19. First, i don't consider myself a "power user", i just think LabVIEW is an excellent tool that i use every day for taking measurements, analyzing and displaying data and for general programming. It is only during the last 5 years that i have used LabVIEW as my preferred programming language, before that LV was almost exclusively data acquisition and logging, and used FORTRAN and C/C++ (more C than C++) for other tasks. I am not 100% sure why i "got stuck" with LV, but i think it has something to do with the visual programming, the block diagrams that just fits my brain better than a textual language. Secondly, what exactly is DATAFLOW? Is dataflow something special? Maybe i think in too simplistic terms here (and get arrested by jimi and aristos ), but IMO any language that use call by value exclusively is dataflow. C is natively call by value, and if i use C with only call by value syntax, it becomes dataflow. When using call by value exclusively, all that ever will flow is the data, hence it is dataflow almost per def. Java is also dataflow. There is no other way to program in Java except call by value, untill you use OO where objects are called by ref. Fortran is not dataflow, since it is impossible to use call by value exclusively. So, to say that G is a visual block diagram version of Java where the objects are stripped off, is in fact a very accurate description IMO (although i know a lot of people will disagree). I have used any of the GOOPs one single time, and that was dqGOOP. It was mostly for fun, and because the dqGOOP wire was more pleasant and consistent (the same color throughout) compared with what the result have been when using ordinary queue. Functionality vise queues would do the exact same thing. I have been more of an LCOD person, but as i recently have discovered, LCODs by ref is in fact just as much a GOOP as any other GOOP. So in reality i have been using GOOP for several years. The brute force and simplicity of by ref you will only discover when using Fortran. When i discovered that labview actually made copies of large arrays by brancing the wire, i thought that this must be one huge major bug. How was i going to do anything remotely close to efficient when this language actually makes copies of arrays? Wasn't this language supposed to be THE language for data acquisistion and analysis of data? Well, the only way was to use one large loop and shift registers, or - as i found out (much) later, using LCOD principle. But still today, i just don't understand why there is no native by ref (and this has nothing to do about GOOP), why there is no way of making a real global that can be accessed efficiently like i can in both C and Fortran. And today, as then, the only reason i can think of is that Labview is made by software engineers that are more hooked up on satisfying some language philosophy than being aware of, and fixing up, the actual and very misfortunate results of that philosophy in a practical situation. It's almost ironic. The only way to handle arrays effectively in an analysisis, that is one of the main things labview is supposed to do, is to make an object oriented-like construct, that don't natively exist in the language - to make an efficient by ref global, that also do not natively exist. But the main problem is that once we figure this out, and find a working solution, we are are happy and don't think about the shortcomings. The main point is that all these shortcoming of the language could be removed entirely if there was a native by ref GOOP.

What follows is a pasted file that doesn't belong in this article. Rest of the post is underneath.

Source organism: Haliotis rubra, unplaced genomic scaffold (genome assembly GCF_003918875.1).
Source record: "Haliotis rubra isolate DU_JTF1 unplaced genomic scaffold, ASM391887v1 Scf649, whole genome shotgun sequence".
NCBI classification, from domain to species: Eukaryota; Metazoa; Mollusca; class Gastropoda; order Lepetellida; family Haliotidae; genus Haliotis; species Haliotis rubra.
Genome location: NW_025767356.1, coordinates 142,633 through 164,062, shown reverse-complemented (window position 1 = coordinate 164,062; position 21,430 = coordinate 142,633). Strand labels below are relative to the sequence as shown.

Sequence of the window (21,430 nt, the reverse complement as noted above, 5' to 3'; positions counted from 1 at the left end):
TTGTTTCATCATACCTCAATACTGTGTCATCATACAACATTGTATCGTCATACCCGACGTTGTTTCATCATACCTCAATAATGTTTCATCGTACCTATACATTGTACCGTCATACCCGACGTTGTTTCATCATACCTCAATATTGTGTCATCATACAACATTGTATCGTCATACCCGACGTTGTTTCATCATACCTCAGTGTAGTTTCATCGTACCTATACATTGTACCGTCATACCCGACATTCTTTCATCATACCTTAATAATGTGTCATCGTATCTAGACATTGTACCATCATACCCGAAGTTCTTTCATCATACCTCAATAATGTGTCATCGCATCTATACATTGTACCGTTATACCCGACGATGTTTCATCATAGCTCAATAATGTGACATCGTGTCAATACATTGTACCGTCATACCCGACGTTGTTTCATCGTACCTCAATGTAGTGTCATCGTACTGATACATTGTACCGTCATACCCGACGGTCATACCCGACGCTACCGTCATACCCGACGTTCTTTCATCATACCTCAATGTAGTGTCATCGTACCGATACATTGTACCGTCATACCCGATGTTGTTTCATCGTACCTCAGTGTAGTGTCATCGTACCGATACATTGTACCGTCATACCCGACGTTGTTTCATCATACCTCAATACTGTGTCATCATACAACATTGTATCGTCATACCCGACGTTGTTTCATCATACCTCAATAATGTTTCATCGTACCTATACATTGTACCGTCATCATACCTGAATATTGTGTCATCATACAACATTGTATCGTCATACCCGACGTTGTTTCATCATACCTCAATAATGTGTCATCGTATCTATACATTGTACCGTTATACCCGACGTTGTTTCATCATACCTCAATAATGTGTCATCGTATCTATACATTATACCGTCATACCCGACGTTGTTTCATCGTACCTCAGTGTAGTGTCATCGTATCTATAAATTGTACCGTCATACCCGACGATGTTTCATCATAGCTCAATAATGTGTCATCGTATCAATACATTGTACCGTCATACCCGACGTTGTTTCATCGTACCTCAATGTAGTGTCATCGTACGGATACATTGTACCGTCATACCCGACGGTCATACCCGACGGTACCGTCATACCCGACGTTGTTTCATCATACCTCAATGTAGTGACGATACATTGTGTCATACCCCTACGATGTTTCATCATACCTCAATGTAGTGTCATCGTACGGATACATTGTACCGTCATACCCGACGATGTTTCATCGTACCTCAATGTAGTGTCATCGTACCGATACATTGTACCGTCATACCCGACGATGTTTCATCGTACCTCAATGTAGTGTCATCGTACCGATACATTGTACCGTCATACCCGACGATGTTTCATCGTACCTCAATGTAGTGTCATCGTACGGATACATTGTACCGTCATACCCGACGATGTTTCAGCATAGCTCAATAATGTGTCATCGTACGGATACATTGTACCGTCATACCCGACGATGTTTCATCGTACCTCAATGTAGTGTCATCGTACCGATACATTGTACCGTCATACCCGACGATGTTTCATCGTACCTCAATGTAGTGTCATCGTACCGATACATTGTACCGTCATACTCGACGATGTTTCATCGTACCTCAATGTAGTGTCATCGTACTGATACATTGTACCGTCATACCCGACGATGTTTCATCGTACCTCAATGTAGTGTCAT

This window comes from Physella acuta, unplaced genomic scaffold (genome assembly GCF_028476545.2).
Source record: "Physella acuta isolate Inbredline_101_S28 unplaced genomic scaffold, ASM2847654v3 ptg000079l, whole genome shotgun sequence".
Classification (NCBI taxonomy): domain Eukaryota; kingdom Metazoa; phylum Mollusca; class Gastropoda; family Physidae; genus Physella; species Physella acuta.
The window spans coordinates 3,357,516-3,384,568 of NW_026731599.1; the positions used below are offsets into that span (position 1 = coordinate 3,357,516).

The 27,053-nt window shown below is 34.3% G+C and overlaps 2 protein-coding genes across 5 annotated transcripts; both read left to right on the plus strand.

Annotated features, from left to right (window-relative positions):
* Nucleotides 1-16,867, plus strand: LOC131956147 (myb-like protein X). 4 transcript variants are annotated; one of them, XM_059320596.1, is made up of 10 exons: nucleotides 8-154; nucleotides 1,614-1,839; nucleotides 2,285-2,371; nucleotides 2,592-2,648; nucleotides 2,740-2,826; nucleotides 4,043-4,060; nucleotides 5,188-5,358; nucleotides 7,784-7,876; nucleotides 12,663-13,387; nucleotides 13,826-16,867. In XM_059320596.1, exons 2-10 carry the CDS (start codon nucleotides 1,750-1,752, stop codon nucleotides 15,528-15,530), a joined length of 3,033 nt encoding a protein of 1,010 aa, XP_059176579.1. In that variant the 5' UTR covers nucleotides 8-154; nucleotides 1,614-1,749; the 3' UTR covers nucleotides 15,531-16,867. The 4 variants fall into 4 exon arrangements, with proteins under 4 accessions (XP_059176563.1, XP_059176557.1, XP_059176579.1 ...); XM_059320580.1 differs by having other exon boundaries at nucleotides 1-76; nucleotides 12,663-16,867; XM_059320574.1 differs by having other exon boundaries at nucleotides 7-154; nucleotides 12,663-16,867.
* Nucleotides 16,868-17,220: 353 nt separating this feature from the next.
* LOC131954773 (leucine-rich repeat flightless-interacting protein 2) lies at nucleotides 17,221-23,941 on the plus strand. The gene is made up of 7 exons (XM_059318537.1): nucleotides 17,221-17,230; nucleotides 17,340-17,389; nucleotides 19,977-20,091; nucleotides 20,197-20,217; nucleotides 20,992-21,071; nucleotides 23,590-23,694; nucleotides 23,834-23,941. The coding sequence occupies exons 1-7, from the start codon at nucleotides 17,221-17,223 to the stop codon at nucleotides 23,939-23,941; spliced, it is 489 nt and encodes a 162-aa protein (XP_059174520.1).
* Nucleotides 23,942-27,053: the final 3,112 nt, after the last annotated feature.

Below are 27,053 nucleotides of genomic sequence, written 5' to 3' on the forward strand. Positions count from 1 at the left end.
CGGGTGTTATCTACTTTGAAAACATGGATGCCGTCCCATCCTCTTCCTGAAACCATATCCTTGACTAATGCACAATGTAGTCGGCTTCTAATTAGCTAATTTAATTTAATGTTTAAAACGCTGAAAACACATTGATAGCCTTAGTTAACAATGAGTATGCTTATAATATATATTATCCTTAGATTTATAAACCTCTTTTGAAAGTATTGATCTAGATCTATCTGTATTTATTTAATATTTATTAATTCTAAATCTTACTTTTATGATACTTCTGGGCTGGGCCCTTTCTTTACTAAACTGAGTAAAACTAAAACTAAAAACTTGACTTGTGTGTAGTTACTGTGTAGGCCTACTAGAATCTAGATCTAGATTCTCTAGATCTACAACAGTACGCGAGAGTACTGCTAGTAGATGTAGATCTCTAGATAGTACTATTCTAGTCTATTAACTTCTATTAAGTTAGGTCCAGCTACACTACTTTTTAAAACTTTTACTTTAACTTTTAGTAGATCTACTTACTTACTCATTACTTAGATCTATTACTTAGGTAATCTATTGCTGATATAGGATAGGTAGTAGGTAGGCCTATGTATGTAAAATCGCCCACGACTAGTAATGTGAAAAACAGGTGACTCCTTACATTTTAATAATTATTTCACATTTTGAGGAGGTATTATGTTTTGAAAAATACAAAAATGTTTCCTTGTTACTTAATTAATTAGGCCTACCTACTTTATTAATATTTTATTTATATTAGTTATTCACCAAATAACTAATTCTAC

20. I thought the timed loop was the easy way to prevent the buffer from filling up and the logging from lagging behind. At least it gives you the possibility to monitor the performance. Anyway, i have just looked at your code rather shortly, not studied it, but it looked to me like some structuring and placing it in one single loop would make it much more readable.